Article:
First we invented the wheel and made life easier for ourselves. Ever since that time, we strived to regain that washboard definition our abdominal muscles used to have when we ran everywhere. Nowadays we do crunches, sit-ups, and leg lifts to put a few extra dents in that expanse of human anatomy that we have to cover up in the summer to evade the ravages of skin cancer.

A few years ago exercise physiologists questioned the point of it all. There once was a theory called spot reduction. The theory states that if you work a region of your body, fat will be melt away from that area like a turd in a rainstorm. Once the fat melts away, it will expose that hitherto fat inundated six-pack.

This, of course, doesn’t happen. Fat appears, disappears, or stays constant because of your relationship with calories. If you consume more calories than you burn, you gain fat. If you consume less, you lose fat. If the balance is equal, there is no net change. (I’m starting to sound like the auditor who took a look at the Canadian Government Employment Transition Fund and discovered the government gave away $2 billion in tax dollars without recording a nickel. That should prove there’s no such thing as spot reduction.)

“Since there’s no such thing as spot reduction,” said one exercise expert at a workshop I attended recently. “Wouldn’t the time spent on abdominal work be better spent on other aspects of fitness – such as posture or sport-specific exercises?” Another asked, “Doesn’t everyone get a good abdominal workout during the cardio?”

Those were interesting questions. I spent months including posture exercises in my classes, but I did it with abdominal work. I take another view about abdominal work. I think there is nothing wrong with strengthening the them. Strong abdominal muscles mean support for the back. Plus, my participants come to class because of the rigorous workout. If I cut back, they would stop coming. Even though they all know about the fallacy of the spot reduction theory, they want their muscles to be strong. My participants are nothing if not strong.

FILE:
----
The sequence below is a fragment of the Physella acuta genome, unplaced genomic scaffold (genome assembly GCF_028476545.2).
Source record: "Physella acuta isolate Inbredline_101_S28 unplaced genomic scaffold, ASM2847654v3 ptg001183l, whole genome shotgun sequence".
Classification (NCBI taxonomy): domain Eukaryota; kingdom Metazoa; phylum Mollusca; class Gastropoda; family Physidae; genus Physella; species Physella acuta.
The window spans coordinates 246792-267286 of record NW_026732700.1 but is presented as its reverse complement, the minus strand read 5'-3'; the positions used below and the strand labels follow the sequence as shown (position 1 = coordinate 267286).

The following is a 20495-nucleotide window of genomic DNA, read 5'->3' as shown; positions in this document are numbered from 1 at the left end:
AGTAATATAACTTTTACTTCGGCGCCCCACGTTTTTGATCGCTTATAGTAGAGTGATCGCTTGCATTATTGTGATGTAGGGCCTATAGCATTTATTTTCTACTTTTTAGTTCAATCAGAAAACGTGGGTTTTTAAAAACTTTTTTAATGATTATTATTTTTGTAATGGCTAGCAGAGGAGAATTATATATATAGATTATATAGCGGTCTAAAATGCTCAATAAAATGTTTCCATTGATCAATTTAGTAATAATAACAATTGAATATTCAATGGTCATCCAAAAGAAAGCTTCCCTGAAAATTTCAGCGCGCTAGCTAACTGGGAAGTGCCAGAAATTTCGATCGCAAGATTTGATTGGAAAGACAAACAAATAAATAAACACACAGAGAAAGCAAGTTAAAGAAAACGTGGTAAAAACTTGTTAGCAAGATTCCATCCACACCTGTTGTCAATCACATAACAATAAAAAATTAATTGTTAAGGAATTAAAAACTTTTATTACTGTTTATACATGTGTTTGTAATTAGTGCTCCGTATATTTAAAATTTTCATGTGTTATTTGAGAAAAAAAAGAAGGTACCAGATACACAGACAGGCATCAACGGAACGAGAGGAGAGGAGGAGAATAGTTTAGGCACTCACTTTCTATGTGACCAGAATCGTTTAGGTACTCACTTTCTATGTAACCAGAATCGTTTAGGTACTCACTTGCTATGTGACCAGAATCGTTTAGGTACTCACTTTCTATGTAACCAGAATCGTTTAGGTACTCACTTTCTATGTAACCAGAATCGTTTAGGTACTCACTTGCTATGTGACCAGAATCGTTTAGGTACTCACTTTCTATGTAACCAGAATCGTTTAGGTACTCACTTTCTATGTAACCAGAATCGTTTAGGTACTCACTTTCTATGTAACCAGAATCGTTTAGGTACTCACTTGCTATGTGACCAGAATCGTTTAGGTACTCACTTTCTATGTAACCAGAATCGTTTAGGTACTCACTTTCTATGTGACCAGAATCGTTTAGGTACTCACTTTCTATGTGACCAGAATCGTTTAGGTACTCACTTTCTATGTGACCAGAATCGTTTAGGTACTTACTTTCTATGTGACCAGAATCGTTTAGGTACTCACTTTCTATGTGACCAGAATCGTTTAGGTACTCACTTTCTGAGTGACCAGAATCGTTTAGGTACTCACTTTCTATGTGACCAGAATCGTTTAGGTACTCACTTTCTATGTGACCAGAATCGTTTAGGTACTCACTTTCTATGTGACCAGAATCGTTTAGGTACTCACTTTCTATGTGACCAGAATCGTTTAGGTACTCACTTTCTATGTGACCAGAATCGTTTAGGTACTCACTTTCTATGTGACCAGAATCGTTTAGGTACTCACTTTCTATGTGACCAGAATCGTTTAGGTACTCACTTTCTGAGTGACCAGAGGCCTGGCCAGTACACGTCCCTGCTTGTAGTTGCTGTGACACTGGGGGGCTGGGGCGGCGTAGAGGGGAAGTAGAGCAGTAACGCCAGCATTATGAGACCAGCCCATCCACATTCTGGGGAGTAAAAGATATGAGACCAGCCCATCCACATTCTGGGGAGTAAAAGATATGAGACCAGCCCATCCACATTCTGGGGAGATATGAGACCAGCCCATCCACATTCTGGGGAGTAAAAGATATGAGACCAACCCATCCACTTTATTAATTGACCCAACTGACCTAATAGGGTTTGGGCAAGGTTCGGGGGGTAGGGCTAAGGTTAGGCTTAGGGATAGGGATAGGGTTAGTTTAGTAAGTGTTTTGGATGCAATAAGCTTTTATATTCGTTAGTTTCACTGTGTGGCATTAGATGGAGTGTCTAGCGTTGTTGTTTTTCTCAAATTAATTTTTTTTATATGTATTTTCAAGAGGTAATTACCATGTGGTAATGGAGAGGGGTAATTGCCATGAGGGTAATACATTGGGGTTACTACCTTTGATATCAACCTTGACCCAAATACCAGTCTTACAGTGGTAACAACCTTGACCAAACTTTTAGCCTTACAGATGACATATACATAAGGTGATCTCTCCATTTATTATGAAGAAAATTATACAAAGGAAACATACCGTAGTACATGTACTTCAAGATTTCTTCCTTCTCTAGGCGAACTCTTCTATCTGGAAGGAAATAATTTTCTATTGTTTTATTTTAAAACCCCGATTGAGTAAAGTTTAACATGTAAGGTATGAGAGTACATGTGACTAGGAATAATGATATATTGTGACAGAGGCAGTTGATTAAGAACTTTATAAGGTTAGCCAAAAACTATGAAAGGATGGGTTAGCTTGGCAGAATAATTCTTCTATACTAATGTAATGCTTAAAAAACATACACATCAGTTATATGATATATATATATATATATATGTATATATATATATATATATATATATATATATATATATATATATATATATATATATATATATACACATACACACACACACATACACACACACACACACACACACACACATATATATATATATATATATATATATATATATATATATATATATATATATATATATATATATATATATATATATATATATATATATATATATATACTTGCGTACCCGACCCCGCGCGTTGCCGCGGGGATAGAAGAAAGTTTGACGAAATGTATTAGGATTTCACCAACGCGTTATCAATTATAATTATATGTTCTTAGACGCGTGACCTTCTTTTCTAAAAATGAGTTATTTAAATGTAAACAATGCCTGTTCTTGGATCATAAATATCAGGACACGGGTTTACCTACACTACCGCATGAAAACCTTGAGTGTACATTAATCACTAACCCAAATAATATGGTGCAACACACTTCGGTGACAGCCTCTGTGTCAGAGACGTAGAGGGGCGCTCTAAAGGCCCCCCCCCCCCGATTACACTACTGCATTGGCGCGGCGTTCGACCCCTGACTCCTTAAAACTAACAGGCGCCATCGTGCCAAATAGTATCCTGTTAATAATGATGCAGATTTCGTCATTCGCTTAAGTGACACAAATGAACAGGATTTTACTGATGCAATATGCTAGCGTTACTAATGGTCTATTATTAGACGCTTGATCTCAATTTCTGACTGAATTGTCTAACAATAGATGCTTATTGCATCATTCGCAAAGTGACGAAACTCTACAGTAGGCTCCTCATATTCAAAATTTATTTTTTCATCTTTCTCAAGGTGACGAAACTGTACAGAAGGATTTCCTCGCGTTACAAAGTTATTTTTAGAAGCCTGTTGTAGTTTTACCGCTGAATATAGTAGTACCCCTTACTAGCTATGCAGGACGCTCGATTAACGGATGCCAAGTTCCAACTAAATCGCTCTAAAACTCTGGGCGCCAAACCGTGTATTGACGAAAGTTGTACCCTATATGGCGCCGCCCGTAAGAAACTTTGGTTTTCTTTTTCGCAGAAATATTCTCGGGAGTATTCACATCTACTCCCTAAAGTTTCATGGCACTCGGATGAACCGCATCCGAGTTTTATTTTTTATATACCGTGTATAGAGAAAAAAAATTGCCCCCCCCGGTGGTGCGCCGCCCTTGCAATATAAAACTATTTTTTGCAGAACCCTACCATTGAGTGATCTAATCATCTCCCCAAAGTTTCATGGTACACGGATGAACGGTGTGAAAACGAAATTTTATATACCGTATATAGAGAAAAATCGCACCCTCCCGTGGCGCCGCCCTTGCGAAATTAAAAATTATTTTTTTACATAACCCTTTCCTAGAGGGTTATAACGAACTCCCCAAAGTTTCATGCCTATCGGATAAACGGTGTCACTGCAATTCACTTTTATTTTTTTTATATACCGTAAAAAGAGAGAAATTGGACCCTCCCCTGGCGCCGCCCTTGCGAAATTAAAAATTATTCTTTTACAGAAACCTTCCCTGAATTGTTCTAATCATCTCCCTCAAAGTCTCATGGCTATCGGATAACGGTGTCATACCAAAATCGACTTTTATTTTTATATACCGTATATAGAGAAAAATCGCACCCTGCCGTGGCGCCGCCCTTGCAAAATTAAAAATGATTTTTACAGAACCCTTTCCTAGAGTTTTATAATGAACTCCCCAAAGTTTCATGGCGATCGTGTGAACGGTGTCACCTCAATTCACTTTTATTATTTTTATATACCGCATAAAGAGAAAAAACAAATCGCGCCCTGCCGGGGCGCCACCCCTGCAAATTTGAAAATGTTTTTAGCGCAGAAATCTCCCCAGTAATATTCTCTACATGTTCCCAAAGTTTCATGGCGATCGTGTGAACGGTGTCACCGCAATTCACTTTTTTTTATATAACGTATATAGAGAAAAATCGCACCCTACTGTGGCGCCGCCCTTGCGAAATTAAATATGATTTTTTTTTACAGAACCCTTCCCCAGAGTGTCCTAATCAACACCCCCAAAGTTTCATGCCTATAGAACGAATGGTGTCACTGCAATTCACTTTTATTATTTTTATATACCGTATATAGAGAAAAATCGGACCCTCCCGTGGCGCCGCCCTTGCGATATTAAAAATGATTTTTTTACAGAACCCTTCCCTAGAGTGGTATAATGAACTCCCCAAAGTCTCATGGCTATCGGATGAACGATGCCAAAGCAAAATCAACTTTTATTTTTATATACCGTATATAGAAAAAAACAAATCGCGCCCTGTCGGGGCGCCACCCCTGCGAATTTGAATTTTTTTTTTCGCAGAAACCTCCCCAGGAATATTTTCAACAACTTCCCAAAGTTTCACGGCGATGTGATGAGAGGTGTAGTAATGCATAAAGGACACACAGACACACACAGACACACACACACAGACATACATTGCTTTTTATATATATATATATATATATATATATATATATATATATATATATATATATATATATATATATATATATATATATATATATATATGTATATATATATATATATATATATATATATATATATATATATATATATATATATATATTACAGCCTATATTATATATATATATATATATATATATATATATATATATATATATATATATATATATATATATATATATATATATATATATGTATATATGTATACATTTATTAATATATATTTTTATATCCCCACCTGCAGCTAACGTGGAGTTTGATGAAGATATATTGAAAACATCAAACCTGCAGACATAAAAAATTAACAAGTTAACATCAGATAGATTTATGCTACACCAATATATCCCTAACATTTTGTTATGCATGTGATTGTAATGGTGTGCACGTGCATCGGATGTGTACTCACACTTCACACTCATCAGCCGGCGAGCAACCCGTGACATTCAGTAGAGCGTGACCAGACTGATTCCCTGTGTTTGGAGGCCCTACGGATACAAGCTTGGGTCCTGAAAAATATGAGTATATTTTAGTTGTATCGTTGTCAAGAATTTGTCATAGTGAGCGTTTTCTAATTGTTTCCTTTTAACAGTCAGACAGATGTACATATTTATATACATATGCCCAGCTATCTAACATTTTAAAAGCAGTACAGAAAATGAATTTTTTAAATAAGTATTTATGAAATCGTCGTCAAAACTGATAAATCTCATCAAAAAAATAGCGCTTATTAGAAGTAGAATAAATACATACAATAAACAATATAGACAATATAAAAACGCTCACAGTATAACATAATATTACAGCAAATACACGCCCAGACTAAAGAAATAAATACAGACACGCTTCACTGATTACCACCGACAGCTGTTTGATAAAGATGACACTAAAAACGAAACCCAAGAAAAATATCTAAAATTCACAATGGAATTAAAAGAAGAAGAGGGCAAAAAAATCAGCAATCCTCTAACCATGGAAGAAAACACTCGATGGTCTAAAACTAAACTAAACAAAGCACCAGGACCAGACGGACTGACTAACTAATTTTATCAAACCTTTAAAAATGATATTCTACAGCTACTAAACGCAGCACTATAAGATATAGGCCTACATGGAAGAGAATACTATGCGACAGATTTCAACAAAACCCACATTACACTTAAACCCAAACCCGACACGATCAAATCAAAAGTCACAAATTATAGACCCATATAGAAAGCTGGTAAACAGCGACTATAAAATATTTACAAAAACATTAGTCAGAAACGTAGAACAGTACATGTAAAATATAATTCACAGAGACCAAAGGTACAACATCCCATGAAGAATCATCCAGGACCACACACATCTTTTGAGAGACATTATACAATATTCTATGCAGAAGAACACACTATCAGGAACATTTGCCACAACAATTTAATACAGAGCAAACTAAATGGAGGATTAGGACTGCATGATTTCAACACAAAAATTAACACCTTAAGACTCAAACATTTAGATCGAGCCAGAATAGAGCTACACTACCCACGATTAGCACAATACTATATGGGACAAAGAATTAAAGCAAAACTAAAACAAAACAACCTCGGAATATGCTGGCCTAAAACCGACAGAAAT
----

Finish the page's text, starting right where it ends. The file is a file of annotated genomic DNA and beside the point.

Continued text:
Unfortunately, the sport-specific exercises were short-lived in my class. I made an exercise for softball where participants punched their open left hands with their right (unless they were left handed.) My participants didn’t like crouching over yelling, “Swing batter! Swing batter batter batter!” They told me that, on no uncertain terms, there was no room for infield chatter in an aerobics class.

For those who are still unconvinced, here’s a poem from “Awakening the Hunk Within” that should remove all doubt. I wrote it in honour of one of my participants who graduated (!) From newcomer to exotic dancer in six months.


I think about them every day. They’ve become my life’s ambition.

I exercise them constantly, to improve their definition.

I want to see abdominal dents. A six-pack if you like,

So I spend my time with crunches, then invent a pose to strike.


I do my crunches on the floor, and I always take good care,

That as I lift I squeeze them tight, and purge my lungs of air.

It’s cheaper than a tummy tuck, and I like to save a dollar,

Yet my six-pack’s still a four-pack with a twelve pack’s plastic collar.


Psychiatrists often ask me, “What’s the cause of your obsession?”

“Why not leave well enough alone? Is it demonic possession?”

“Is there something living in there? Something alien? Something Fierce.”

I tell them of my aspiration. To get my naval pierced.


A nose ring in the naval calls attention to the terrain,

That surrounds the indentation, through which our food once came.

What irony. To smooth things out, I must get rid of jelly,

Or else no one would ever see a nose ring in my belly.

 Mike Broderick is an Employment Specialist for the Neil Squire Society in Burnaby where he finds employment for people with physical disabilities. Part of this work means affiliation with the Vancouver Board of Trade where he is a member of the Ambassador Club, the Burnaby Board of Trade where he is a member of the Labour Task Force, the Tri Cities Chamber of Commerce where he is an active member of the 10X10 initiative, and the Abbotsford Chamber of Commerce. He also does some work as a field Archaeologist. He is also a fitness instructor and frequent contributor of fitness humour articles to alive  

You can reach him at home at michael_broderick@telus.net or at michaelb@neilsquire.ca. re looking for a change, start with a resume makeover at competitive rates

When he is not doing all the above, he lives in Port Coquitlam with his partner Cecelia


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